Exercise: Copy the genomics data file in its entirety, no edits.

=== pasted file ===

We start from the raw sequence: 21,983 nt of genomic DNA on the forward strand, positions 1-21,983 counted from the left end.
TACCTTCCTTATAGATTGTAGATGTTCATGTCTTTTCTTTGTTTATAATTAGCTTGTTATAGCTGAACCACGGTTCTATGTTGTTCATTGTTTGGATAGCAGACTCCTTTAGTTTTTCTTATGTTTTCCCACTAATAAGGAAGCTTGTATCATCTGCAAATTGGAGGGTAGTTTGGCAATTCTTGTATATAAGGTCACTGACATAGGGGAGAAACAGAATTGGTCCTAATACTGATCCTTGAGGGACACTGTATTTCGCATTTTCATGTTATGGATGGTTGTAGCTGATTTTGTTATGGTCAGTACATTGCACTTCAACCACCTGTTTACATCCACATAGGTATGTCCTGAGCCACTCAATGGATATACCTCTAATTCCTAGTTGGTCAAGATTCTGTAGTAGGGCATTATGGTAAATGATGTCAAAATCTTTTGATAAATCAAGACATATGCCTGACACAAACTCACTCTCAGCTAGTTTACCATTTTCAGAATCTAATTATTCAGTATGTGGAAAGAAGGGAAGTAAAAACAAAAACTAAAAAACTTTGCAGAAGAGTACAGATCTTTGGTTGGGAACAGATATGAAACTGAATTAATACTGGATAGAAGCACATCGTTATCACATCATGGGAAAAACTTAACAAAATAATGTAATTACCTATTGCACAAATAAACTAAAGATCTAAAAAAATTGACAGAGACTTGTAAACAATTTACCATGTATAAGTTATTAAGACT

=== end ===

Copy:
We start from the raw sequence: 21,983 nt of genomic DNA on the forward strand, positions 1-21,983 counted from the left end.
TACCTTCCTTATAGATTGTAGATGTTCATGTCTTTTCTTTGTTTATAATTAGCTTGTTATAGCTGAACCACGGTTCTATGTTGTTCATTGTTTGGATAGCAGACTCCTTTAGTTTTTCTTATGTTTTCCCACTAATAAGGAAGCTTGTATCATCTGCAAATTGGAGGGTAGTTTGGCAATTCTTGTATATAAGGTCACTGACATAGGGGAGAAACAGAATTGGTCCTAATACTGATCCTTGAGGGACACTGTATTTCGCATTTTCATGTTATGGATGGTTGTAGCTGATTTTGTTATGGTCAGTACATTGCACTTCAACCACCTGTTTACATCCACATAGGTATGTCCTGAGCCACTCAATGGATATACCTCTAATTCCTAGTTGGTCAAGATTCTGTAGTAGGGCATTATGGTAAATGATGTCAAAATCTTTTGATAAATCAAGACATATGCCTGACACAAACTCACTCTCAGCTAGTTTACCATTTTCAGAATCTAATTATTCAGTATGTGGAAAGAAGGGAAGTAAAAACAAAAACTAAAAAACTTTGCAGAAGAGTACAGATCTTTGGTTGGGAACAGATATGAAACTGAATTAATACTGGATAGAAGCACATCGTTATCACATCATGGGAAAAACTTAACAAAATAATGTAATTACCTATTGCACAAATAAACTAAAGATCTAAAAAAATTGACAGAGACTTGTAAACAATTTACCATGTATAAGTTATTAAGACT